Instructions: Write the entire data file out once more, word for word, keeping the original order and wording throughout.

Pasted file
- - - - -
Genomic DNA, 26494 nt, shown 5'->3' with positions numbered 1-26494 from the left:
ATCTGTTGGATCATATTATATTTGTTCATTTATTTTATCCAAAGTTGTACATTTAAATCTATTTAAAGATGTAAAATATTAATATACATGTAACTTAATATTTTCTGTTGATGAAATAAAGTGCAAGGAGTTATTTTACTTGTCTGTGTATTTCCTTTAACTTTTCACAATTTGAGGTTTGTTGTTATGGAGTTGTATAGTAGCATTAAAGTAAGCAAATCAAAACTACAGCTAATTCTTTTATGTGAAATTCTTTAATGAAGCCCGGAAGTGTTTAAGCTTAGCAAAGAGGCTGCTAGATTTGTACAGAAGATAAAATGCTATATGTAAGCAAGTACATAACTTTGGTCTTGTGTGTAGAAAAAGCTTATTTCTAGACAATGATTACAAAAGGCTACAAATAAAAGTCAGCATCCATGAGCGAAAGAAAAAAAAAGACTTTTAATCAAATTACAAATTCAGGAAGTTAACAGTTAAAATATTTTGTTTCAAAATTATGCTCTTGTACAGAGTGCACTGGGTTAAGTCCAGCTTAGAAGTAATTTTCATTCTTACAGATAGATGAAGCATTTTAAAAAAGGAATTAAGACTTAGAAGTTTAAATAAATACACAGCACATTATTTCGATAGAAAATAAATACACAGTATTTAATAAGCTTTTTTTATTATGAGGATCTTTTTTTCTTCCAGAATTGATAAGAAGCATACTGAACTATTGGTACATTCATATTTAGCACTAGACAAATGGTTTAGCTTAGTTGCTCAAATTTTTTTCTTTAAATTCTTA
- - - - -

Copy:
Genomic DNA, 26494 nt, shown 5'->3' with positions numbered 1-26494 from the left:
ATCTGTTGGATCATATTATATTTGTTCATTTATTTTATCCAAAGTTGTACATTTAAATCTATTTAAAGATGTAAAATATTAATATACATGTAACTTAATATTTTCTGTTGATGAAATAAAGTGCAAGGAGTTATTTTACTTGTCTGTGTATTTCCTTTAACTTTTCACAATTTGAGGTTTGTTGTTATGGAGTTGTATAGTAGCATTAAAGTAAGCAAATCAAAACTACAGCTAATTCTTTTATGTGAAATTCTTTAATGAAGCCCGGAAGTGTTTAAGCTTAGCAAAGAGGCTGCTAGATTTGTACAGAAGATAAAATGCTATATGTAAGCAAGTACATAACTTTGGTCTTGTGTGTAGAAAAAGCTTATTTCTAGACAATGATTACAAAAGGCTACAAATAAAAGTCAGCATCCATGAGCGAAAGAAAAAAAAAGACTTTTAATCAAATTACAAATTCAGGAAGTTAACAGTTAAAATATTTTGTTTCAAAATTATGCTCTTGTACAGAGTGCACTGGGTTAAGTCCAGCTTAGAAGTAATTTTCATTCTTACAGATAGATGAAGCATTTTAAAAAAGGAATTAAGACTTAGAAGTTTAAATAAATACACAGCACATTATTTCGATAGAAAATAAATACACAGTATTTAATAAGCTTTTTTTATTATGAGGATCTTTTTTTCTTCCAGAATTGATAAGAAGCATACTGAACTATTGGTACATTCATATTTAGCACTAGACAAATGGTTTAGCTTAGTTGCTCAAATTTTTTTCTTTAAATTCTTA